What Holiday Shoppers Should Know About This Year’s Retail Trends

Retail trends

Holiday shopping is not the same as it was, say, 25 years ago. Transactions can now be made instantaneously, with unparalleled inventory available at your fingertips. And, the holiday shopping season has seemingly grown longer as retailers fight for consumers’ business sooner than ever before.

So, what are the retail trends this holiday season? And, how can customers best approach shopping for some last-minute gifts? Babson College Marketing Division Co-chair Lauren Beitelspacher and Lecturer Peter Cohan share some advice.

The Retail Trends of 2019

For the 10th time in the last 11 years, total holiday spending per consumer is expected to rise.

According to the National Retail Federation, holiday sales will grow this season about 4% and $730 billion. On average, consumers individually will spend more than $1,000 on decorations, candy, gifts, and other items.

Beitelspacher said this year, instead of browsing for items on smartphones and tablets before purchasing on a computer or in store, consumers have taken the next step of finalizing transactions on their devices via services such as Apple Pay or PayPal.

“The payment option is the last thing before conversion, you want to do whatever you can to expedite that process,” Beitelspacher said. “It minimizes those barriers to purchase.”

She also has noticed an increase in gift cards and experiences presented as gifts, which may include tickets to an event or a hotel stay.

“We’re seeing people reflect on consumption behaviors,” said Beitelspacher. “This next generation of consumers values experiences (and) events more than just stuff. The way that we surprise and delight people is changing.”

The Best Time to Find a Deal May Be Now

Cohan said product discounts tend to vary by item. Though prominent deals on electronics are promoted over Thanksgiving weekend, stores generally offer significant sales on toys just before holidays.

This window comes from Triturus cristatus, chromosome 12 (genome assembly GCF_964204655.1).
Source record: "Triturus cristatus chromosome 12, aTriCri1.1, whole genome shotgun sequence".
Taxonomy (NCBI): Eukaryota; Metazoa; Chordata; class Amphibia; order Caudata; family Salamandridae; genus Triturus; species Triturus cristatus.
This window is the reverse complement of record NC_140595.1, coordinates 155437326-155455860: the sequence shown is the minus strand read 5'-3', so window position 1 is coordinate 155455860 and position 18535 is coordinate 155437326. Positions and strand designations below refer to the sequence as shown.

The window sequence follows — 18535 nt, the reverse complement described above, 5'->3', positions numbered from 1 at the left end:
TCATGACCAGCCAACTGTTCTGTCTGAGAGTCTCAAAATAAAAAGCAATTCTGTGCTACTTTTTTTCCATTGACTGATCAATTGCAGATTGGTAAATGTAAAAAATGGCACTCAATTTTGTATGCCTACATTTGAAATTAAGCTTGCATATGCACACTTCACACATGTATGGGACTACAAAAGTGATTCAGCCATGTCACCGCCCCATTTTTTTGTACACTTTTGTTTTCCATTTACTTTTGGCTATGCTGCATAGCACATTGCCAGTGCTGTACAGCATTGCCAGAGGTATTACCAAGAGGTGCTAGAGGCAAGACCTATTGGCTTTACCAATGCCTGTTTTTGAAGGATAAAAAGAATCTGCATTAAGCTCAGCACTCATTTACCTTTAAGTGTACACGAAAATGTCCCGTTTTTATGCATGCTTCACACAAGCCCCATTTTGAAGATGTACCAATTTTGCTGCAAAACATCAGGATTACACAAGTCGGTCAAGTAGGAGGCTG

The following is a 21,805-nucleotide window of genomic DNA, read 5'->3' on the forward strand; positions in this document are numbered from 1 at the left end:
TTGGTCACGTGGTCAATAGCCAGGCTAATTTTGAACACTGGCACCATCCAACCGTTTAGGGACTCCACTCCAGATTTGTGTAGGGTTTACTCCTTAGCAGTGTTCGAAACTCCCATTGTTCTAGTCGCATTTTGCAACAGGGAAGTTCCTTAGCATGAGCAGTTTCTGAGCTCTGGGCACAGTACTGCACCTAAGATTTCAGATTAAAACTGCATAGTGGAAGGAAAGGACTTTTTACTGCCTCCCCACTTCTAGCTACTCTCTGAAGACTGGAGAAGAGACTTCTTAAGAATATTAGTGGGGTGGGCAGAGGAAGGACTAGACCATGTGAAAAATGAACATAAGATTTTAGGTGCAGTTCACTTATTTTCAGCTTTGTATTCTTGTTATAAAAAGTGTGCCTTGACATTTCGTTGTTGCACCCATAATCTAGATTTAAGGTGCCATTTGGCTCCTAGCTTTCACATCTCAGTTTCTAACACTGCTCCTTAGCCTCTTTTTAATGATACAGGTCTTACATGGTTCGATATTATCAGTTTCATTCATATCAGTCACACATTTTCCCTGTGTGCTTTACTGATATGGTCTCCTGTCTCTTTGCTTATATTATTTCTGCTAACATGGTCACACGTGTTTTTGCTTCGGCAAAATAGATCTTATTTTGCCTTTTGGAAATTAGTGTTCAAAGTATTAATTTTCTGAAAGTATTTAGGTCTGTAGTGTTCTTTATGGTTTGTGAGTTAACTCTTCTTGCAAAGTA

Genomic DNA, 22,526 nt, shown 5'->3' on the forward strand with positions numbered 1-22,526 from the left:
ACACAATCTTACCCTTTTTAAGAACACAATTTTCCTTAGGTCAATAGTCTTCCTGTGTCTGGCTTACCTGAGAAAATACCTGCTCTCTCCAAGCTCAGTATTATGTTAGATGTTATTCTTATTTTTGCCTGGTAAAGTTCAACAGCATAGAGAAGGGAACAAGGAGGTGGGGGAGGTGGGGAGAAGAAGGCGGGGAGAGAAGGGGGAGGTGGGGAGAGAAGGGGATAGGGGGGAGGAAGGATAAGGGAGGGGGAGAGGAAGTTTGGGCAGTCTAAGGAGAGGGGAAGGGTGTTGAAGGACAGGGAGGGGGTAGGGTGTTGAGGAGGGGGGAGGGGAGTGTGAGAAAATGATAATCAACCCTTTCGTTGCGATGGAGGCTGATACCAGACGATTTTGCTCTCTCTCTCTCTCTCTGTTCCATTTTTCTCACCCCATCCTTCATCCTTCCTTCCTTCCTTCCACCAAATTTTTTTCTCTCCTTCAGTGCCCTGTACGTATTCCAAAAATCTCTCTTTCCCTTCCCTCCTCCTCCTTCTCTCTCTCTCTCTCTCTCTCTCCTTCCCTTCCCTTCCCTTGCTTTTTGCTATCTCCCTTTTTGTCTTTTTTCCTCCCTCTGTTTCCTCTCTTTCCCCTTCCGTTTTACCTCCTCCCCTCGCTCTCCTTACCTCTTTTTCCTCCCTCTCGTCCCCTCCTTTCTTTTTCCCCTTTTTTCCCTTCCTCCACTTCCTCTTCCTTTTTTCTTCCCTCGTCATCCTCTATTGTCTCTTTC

Beitelspacher said significant savings also can be had the weekend before Christmas. And, if you’re seeking to save on Christmas decorations, retailers may offer sales on up to 50% on wrapping paper, ornaments, and artificial Christmas trees.

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More than 50 percent of United States consumers visit Amazon first when they’re shopping online, Cohan said. Purchases on the e-commerce giant could make up half of online sales by 2021.

Despite its name recognition, not all products sold on Amazon are reliable. In a study of brand-name products purchased from Amazon, the Government Accountability Office found that 20 of 47 products, from shoes to chargers, were counterfeit.

Cohan said indicators of counterfeit items include lower than established prices, poor customer reviews, or inconsistent item packaging.

Since 2000, online sales have climbed from 1% to 16%. Beitelspacher said despite these retail trends, customers shouldn’t neglect their local businesses.

“We’re conditioned to think online we’re going to get the best prices, and it’s just not true,” she said.

“People need to support their local businesses, often this is the most important time of the year for them,” Beitelspacher added. “They’re ready to go above and beyond for customer service. … As a society, we have to reflect on what our Main Streets are going to look like if our businesses aren’t there.”

After all, the holidays are a time for celebration.

“Try to enjoy the experience, and giving a gift to create joy, not the stress just because you feel like you have to,” Beitelspacher said. “This is a special time of year.”

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